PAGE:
One of the case study students wants to study Arabic, but it isn’t offered at her school. Luckily, the principal offers her a chance to participate in an online Arabic course.
This chapter discusses how computer-based learning is likely to disrupt U.S. schooling. Like all disruptive innovations, it will begin by competing against nonconsumption. These settings might include AP courses, credit recovery, special tutoring, prekindergarten–anything that is not generally available to all students. In small, rural schools, urban secondary schools, and homeschooling situations, there are often learning experiences that would be nice to have, but, due to lack of resources, are not always available. Computer-based learning would be a welcome solution in these situations where the alternative is to forgo offering that subject altogether. By providing options in these moments of nonconsumption, computer-based learning will gain a foothold in the market. “Disruptive innovation requires…focus[ing] on courses that the pubic schools would be relieved not to have to teach, but do feel the need to offer” (p. 103). Teachers unions and funding models that penalize per-pupil funding for schools when students take online courses may impede this disruption, but the authors suggest that this kind of impediment will likely not be sufficient to prevent the shift to computer-based learning. They also mention that the lack of a free market will not prevent the disruption either. Continue reading “Disrupting Class: Chapter 4: Disruptively Deploying Computers”
The continuation of the beginning-of-the-chapters case reflects on how little schools have changed, despite massive technological and social shifts. Why do digital natives experience the same kind of teaching that their parents had at their age? Why has having computers in the classroom not changed the way schools work? The answer: Schools use computers as a sustaining innovation rather than a disruptive one. They try to make new technology work within their existing model, essentially competing against teachers, instead of competing against nonconsumption. The authors call this “cramming,” hence the chapter title: We cram computers into classrooms and use them within existing structures. This results in slow, expensive, and marginal improvement–students use computers to do more or less the same things students have always done. Continue reading “Disrupting Class: Chapter 3: Crammed Classroom Computers”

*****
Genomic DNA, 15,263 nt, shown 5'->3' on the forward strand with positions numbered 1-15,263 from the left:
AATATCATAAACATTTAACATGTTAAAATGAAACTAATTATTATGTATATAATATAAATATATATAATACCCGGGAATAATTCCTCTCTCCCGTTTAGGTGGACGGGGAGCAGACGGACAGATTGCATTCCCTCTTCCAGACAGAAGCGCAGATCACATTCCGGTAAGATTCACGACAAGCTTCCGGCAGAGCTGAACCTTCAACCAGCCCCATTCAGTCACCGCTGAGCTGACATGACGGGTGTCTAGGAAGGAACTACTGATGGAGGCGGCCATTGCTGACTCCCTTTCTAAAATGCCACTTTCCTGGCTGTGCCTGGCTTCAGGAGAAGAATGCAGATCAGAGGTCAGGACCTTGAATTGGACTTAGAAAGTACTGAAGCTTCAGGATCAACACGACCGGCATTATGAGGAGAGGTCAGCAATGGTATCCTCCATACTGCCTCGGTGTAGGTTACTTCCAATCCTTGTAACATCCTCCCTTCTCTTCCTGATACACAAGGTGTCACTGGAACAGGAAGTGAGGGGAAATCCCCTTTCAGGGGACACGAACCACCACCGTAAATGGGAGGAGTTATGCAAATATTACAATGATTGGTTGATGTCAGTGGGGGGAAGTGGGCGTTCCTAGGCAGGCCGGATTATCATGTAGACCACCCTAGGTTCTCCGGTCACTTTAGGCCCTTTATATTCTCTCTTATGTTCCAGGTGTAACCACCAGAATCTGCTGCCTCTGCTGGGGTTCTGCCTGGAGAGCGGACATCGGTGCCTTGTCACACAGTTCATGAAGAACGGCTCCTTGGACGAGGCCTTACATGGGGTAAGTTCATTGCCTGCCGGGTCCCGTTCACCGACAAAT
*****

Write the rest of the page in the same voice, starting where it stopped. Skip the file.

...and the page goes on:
Like good business professors, the authors begin this chapter with a case: The school’s star forward is struggling in chemistry class, while others around him seem to get it. His teacher, unable to cater to the needs of every student, attempts triage by presenting the material as best he can so that most students will pass; unfortunately, not every student will catch on. At home, the struggling soccer player’s father teachers the material in a new way, and this time it clicks. This case illustrates the main ideas of this chapter: Schools have a hard time customizing learning for each student, even though we all know intuitively that people learn differently.
To discuss how people “learn differently,” the authors draw on Howard Gardner’s theory of multiple intelligences, although they admit that there is some debate in the field of education about this and similar ideas. So while they don’t necessarily have a stake in whether or not this is the best theory for explaining differences in learning, they consider it a useful lens. Recognizing that people have different intelligences, different learning styles (which might change with the content being learning), different paces of learning, and different starting places for learning, it is obvious that we cannot possibly teach every student effectively in exactly the same way. When we should customize, we standardize. Why? Continue reading “Disrupting Class: Chapter 1: Why Schools Struggle to Teach Differently When Each Student Learns Differently”
The introduction begins with a simple listing of the purpose and aspiration of schools. Schools should prepare people to 1. maximize their potential, 2. join the workforce, 3. participate in civic processes, and 4. appreciate diversity. This vision is largely unrealized, but why? The authors quickly list and debunk a series of common answers: Schools are underfunded, they lack appropriate technology, students and their families are not engaged, teachers’ pedagogy is ineffective, teacher unions prevent improvement, some combination of the above, and/or we use flawed metrics to measure school success. Each of these possibilities, though perhaps occasionally true, fails to provide a definitive answer to why schools are not better. Furthermore, Americans are often being replaced by high-achieving Israelis, Indians, and Chinese in competitive fields (they cite Silicon Valley jobs), so the proof is in the pudding: other countries are outperforming us.
The reason, according to these authors, has to do with motivation. In a healthy and prosperous economy like America’s, there is not a lot of extrinsic motivation to study difficult subjects in order to gain access to guaranteed high-paying jobs, and the way those subjects are taught is not intrinsically motivating. Other countries with less robust or promising economies tend to have students who are more highly motivated to get STEM degrees, even though their teaching may not be any more intrinsically motivating. Without the extrinsic motivation, unsurprisingly, American students tend to be somewhat unmotivated to learn in schools that are not intrinsically motivating. And with that, the stage is set for the rest of the book: How can schools help students learn in an intrinsically motivating way? Continue reading “Disrupting Class: Introduction”